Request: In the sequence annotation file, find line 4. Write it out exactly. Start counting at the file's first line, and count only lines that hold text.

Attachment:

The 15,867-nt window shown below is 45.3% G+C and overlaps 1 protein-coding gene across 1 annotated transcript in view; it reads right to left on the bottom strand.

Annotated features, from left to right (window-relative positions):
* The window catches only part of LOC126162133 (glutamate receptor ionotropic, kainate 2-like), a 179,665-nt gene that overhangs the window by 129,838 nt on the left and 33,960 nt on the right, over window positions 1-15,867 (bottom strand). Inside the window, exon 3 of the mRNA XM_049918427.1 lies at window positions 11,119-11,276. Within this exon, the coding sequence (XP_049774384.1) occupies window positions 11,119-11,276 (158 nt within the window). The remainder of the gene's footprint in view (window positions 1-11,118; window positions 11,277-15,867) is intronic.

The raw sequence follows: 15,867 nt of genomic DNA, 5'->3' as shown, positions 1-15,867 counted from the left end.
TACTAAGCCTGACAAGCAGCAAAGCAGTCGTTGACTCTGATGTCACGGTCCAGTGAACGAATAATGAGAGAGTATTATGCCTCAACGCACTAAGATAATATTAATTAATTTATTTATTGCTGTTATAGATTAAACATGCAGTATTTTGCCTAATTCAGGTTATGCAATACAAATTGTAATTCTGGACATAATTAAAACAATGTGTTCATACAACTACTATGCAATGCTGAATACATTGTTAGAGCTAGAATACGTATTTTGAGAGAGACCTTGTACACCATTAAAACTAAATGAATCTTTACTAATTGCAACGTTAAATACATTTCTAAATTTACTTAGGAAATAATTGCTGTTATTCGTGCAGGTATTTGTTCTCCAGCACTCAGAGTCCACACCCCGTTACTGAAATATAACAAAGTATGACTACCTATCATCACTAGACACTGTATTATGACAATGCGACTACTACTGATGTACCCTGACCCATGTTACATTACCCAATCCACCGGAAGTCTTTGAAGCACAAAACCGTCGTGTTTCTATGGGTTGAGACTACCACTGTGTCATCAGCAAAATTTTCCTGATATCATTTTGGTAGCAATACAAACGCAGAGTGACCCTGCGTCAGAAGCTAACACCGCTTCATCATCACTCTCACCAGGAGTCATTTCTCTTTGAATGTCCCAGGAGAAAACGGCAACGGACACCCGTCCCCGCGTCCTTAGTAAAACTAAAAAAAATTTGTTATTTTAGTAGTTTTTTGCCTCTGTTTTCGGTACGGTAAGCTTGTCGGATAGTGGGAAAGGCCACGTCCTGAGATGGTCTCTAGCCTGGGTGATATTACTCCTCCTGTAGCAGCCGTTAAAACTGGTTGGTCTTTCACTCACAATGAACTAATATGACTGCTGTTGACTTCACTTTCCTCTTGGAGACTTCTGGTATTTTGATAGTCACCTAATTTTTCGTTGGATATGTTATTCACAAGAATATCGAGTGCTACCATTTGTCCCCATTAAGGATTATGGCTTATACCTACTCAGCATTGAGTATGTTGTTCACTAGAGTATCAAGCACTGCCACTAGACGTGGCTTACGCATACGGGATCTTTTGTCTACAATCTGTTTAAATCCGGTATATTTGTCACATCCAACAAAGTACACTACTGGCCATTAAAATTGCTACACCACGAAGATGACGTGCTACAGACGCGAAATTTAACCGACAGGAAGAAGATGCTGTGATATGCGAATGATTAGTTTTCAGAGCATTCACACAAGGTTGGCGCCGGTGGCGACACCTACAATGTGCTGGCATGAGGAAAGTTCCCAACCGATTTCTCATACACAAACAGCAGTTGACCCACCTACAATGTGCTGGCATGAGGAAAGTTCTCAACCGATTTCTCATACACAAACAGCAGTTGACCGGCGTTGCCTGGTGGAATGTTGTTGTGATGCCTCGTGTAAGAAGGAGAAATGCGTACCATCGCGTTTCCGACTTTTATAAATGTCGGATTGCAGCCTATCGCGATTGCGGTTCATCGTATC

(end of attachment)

The raw sequence follows: 15,867 nt of genomic DNA, 5'->3' as shown, positions 1-15,867 counted from the left end.